Musharraf tried to protect Taliban after 9/11: Report

After the Sep 11, 2001 terror attack, when the US had decided to bomb Afghanistan, then Pakistan President Pervez Musharraf and its Inter-Services Intelligence (ISI) tried to persuade the Bush administration to instead hold a dialogue with the Taliban, as the ISI always regarded it as one of its strategic assets, the documents reveal.

The disclosures came as President Barack Obama Monday met with his national security team for his regular monthly meeting on Afghanistan and Pakistan. According to a White House readout, the top US commander in Afghanistan, General David Petraeus undedrscored that additional US forces deployed after a review last December  are "now at the highest operational tempo to date, and are focused on challenging long-established Taliban strongholds, targeting Taliban leadership."

The newly disclosed documents show that "on September 13, 2001, US Ambassador Wendy Chamberlin "bluntly" told Pakistani President Musharraf that there was absolutely no inclination in Washington to enter into a dialogue with the Taliban. The time for dialogue was finished as of Sep 11."

"Pakistan, as the Taliban's primary sponsor, disagreed," according to the documents extracted from the National Security Archive Electronic Briefing. "Pakistani Intelligence (ISI) Chief Mahmoud (Ahmad) told the ambassador "not to act in anger. Real victory will come in negotiations... If the Taliban are eliminated... Afghanistan will revert to warlordism."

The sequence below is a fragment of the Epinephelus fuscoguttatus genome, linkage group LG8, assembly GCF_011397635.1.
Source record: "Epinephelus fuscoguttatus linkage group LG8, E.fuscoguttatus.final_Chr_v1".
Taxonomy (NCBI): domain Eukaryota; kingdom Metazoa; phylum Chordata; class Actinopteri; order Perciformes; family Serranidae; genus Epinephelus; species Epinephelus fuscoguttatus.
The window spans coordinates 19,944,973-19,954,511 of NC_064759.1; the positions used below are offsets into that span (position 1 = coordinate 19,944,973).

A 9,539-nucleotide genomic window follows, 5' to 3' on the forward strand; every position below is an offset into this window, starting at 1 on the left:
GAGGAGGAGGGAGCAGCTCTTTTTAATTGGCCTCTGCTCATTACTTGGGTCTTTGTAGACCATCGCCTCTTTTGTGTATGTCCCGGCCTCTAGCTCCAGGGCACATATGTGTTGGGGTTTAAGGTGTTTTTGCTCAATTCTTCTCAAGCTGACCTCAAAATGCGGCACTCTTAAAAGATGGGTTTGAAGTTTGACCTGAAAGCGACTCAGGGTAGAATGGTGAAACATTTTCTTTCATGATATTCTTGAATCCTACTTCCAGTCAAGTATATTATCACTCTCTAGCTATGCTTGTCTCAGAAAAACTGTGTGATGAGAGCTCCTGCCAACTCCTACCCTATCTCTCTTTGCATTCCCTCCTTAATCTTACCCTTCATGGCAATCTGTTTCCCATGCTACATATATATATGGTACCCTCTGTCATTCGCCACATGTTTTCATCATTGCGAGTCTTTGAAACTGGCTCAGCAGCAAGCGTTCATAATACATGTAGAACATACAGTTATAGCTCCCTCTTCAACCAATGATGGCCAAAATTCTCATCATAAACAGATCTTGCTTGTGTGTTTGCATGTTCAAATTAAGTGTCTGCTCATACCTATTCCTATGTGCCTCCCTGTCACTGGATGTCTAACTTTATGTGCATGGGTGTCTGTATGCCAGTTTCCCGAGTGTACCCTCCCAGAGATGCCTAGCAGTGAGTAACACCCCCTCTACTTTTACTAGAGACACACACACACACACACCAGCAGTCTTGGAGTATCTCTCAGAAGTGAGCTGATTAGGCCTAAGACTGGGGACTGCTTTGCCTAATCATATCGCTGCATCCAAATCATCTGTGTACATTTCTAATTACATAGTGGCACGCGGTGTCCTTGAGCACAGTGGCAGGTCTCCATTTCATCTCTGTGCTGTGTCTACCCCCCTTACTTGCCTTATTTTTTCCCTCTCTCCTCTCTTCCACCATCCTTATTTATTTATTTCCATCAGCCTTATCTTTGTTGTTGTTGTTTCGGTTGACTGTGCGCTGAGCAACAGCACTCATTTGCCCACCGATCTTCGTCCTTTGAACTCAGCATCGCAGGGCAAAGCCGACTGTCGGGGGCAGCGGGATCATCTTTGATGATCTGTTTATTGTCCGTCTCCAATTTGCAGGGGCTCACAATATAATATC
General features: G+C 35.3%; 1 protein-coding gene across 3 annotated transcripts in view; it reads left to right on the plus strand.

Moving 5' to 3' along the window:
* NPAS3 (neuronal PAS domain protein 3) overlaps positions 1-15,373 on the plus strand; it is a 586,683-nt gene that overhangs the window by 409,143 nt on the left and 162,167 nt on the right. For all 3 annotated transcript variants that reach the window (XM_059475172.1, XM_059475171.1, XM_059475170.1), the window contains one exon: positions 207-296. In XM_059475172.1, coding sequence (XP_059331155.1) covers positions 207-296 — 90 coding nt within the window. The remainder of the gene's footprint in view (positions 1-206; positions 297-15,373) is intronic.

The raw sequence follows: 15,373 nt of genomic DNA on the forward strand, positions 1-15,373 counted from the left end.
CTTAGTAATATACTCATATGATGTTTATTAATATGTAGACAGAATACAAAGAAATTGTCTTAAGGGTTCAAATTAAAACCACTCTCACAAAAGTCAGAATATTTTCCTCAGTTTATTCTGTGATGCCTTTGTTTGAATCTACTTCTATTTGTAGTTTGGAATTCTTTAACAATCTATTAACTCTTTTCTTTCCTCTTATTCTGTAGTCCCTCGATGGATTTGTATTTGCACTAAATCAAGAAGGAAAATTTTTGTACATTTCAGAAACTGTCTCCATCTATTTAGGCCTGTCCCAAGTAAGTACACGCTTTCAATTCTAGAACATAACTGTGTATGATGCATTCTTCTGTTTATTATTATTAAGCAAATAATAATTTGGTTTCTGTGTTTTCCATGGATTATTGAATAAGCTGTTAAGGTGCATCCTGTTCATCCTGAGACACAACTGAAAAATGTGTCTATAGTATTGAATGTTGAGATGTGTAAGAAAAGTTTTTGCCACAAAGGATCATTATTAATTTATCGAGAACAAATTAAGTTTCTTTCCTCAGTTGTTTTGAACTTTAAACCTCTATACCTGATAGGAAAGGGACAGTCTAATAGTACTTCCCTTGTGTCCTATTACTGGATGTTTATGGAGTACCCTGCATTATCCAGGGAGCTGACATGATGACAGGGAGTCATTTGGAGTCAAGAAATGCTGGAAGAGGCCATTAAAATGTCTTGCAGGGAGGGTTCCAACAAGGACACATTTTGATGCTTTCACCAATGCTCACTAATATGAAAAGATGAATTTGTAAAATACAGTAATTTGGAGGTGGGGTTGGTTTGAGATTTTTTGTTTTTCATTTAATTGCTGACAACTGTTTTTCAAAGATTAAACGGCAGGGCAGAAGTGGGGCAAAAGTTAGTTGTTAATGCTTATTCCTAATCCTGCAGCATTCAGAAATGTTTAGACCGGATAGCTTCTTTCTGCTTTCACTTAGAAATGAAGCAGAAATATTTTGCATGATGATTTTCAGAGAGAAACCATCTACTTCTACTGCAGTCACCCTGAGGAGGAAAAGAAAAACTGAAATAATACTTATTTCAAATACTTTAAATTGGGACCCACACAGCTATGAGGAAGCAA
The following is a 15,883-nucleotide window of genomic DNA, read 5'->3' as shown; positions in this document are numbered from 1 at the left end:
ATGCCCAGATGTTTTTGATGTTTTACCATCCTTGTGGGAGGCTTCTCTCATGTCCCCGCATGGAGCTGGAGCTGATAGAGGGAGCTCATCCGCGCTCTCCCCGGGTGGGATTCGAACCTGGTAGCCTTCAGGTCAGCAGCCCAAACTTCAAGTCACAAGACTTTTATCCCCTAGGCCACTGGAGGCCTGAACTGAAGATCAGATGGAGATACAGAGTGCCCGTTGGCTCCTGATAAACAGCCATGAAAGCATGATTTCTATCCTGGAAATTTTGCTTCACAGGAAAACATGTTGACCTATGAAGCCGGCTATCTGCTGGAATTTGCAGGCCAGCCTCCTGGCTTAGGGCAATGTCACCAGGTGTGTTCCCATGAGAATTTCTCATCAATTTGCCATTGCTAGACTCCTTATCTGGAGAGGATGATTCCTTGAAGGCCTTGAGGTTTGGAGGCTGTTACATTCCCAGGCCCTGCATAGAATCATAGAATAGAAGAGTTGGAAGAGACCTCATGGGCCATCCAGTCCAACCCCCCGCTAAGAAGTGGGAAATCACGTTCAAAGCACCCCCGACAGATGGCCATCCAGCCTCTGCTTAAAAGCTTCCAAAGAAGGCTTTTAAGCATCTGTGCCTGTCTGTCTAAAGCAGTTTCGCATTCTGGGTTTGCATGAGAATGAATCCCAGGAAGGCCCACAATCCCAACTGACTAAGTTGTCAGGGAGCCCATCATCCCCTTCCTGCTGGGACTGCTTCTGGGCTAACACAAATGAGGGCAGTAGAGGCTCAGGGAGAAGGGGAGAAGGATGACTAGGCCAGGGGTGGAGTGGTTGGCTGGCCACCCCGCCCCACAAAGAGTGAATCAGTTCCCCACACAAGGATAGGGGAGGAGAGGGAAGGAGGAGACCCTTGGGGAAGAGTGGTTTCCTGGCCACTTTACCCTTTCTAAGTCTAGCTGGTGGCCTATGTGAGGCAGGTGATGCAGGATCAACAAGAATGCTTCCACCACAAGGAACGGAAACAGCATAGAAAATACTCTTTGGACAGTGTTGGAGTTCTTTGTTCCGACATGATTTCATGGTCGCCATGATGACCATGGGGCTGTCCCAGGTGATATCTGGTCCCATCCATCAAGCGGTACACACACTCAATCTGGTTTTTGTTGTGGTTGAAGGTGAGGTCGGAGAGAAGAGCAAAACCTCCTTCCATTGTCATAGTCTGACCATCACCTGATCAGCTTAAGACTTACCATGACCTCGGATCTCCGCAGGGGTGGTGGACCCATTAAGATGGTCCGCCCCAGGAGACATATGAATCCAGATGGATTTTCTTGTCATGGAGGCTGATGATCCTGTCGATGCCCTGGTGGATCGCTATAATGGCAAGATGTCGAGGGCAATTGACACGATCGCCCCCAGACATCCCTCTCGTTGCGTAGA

Pakistan's primary concern was that the Northern Alliance, backed by other foreign powers in the region, including India, would return to power in Kabul.
Pakistan also backed off from hunting down Osama bin Laden, with Mahmoud, who was present in Washington on 9/11 telling the Americans it was "better for the Afghans to do it. We could avoid the fallout," the document said.

Mahmoud travelled to Afghanistan twice, on Sep 17, aboard an American plane, and again on Sep 24, 2001 to discuss the seriousness of the situation with Taliban leader Mullah Omar. Ambassador Chamberlin said negotiations were pointless since Mullah Omar "had so far refused to meet even one US demand." She told Mahmoud his meetings with Omar were fine, but they "could not delay military planning."

As a result, Pakistani tribal areas where Osama bin Laden found refuge, which were momentarily open to the Pakistani Army when "the tribes were overawed by US firepower" after 9/11, quickly again became "no-go areas" where the Taliban could reorganize and plan their resurgence in Afghanistan, a commentary by the national Security Archive that accompanied the documents, notes.

The policy to protect Taliban reached the highest levels of the Pakistani establishment, the documents show. In exchanges between Sep 14 and Nov 16, 2001 Musharraf asked the US to clarify if its counterterrorism mission is against the Taliban or just Al Qaeda and repeatedly asks the US not to let the Northern Alliance take over Kabul.

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